done.

Reportedly, one Democrat walked out of the House in protest, three others gave speeches critical of Wright's prayer, and another blasted Wright's "message of intolerance." House Minority Leader Tom Sawyer (also a Democrat) asserted that the prayer "reflects the extreme, radical views that continue to dominate the House Republican agenda since right-wing extremists seized control of the House Republican caucus last year." Rep. Jim Long, a Democrat from Kansas City, said that Wright "made everyone mad." But Rep. Powell, who had invited Wright in the first place, claimed that House Democrats were only trying to make political points with their criticism and affirmed that he supported the theme of the prayer.

Rev. Wright said afterwards: "I certainly did not mean to be offensive to individuals, but I don't apologize for the truth." His staff stopped counting the telephone calls about the prayer that came in from every state and many foreign countries after the first 6,500 or so. Wright appeared on dozens of radio shows and was the subject of numerous television and print news reports in the aftermath of his appearance at the Kansas House of Representatives, and his prayer stirred up controversy all over again when it was read by the chaplain coordinator in the Nebraska legislature the following month. Wright later explained: "I thought I might get a call from an angry congressman or two, but I was talking to God, not them. The whole point was to say that we all have sins that we need to repent — all of us ... The problem, I guess, is that you're not supposed to get too specific when you're talking about sin."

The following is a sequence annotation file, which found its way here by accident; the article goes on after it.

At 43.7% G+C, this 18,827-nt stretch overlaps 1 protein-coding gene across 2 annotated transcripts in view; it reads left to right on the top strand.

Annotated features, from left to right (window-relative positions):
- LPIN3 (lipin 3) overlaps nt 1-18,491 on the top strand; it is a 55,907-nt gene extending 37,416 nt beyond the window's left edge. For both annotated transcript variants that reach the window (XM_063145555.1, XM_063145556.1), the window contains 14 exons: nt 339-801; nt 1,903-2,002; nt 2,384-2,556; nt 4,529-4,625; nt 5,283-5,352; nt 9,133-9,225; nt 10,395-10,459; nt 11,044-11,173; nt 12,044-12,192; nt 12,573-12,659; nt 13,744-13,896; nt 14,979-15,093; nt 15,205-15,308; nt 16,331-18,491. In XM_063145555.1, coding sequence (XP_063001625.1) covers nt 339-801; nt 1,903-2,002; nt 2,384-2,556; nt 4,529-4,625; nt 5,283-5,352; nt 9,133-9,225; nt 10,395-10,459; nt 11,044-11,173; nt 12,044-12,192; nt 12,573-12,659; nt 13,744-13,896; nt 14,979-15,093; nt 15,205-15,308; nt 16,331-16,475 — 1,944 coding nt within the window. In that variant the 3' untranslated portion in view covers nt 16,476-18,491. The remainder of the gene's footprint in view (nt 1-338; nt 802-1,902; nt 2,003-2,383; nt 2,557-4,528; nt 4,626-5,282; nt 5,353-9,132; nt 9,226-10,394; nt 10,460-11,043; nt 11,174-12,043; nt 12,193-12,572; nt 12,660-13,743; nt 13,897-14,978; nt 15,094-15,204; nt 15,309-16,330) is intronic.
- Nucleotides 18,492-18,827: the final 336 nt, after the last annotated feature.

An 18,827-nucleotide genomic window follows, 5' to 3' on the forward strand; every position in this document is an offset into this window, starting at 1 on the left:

What to make of all the fuss? Syndicated religion columnist Terry Mattingly probably explained it best when he wrote: "The easy answer is that he read a prayer about sin. The complicated answer is that Wright jumped into America's tense debate about whether some things are always right and some things are always wrong."

Additional information:
    Joe Wright Joe Wright   (Central Christian Church)
Last updated:   13 November 2008

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Sources:

    Dvorak, John A. and John Petterson.   "Chaplain's Prayer Irks Some Lawmakers."
    The Kansas City Star.   24 January 1996   (p. C1).

    Hord, Bill.   "'Inflammatory' Words Draw Chambers' Ire."
    Omaha World Herald.   23 May 1996   (p. 2).

    Mattingly, Terry.   "Prayer with Political Edge Still Resounds in Kansas."
    Denver Rocky Mountain News.   8 June 1996   (p. D8).